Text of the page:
Ruby on Rails was used to build Twitter. It is a specialized Web-application framework for the Rubycomputer programming language. Its interface allows open adaptation and integration with other online services. The service was designed in 2006 by Evan Williams and Biz Stone, each of whom worked at Google before leaving to launch the podcasting venture Odeo. Williams, who had previously created the popular Web authoring tool Blogger, began experimenting with one of Odeo’s side projects—a short message service (SMS) then called Twttr.
Seeing a future for the product, Williams bought out Odeo and started Obvious Corp. to further develop it. Engineer Jack Dorsey joined the management team, and the completed version of Twitter debuted at the South by Southwest music conference in Austin, Texas, in March 2007. The following month Twitter, Inc., was created as a corporate entity, thanks to an infusion of venture capital.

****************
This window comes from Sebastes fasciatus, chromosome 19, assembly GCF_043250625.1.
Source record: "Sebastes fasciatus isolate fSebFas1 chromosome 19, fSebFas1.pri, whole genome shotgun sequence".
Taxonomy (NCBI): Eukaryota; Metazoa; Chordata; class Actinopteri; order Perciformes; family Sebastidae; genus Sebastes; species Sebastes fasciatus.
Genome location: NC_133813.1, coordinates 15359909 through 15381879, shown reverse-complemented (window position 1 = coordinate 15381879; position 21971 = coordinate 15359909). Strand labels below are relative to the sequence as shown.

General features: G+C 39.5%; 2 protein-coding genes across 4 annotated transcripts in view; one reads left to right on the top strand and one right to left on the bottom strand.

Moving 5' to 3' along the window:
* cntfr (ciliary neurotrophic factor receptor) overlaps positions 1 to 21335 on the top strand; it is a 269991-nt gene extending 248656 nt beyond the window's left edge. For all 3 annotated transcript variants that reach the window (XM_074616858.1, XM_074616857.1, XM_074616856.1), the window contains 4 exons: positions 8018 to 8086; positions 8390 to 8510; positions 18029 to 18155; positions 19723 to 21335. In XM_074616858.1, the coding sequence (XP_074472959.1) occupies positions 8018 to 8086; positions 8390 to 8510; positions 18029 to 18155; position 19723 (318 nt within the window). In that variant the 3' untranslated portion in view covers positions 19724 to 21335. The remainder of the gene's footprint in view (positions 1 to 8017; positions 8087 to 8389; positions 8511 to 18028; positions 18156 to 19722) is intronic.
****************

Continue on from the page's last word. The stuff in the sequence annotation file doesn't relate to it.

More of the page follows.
In the beginning, Twitter was primarily a free SMS with a social networking element. As such, it lacked the clear revenue stream that one could find on sites that derived income from banner advertising or membership fees. With the number of unique visitors increasing some 1,300 percent in 2009, it was obvious that Twitter was more than a niche curiosity. However, in a year that saw the social networking juggernaut Facebook turn a profit for only the first time, it was not clear whether Twitter could achieve financial independence from its venture capital investors. In April 2010 Twitter unveiled “Promoted Tweets”—advertisements that would appear in search results—as its intended primary revenue source.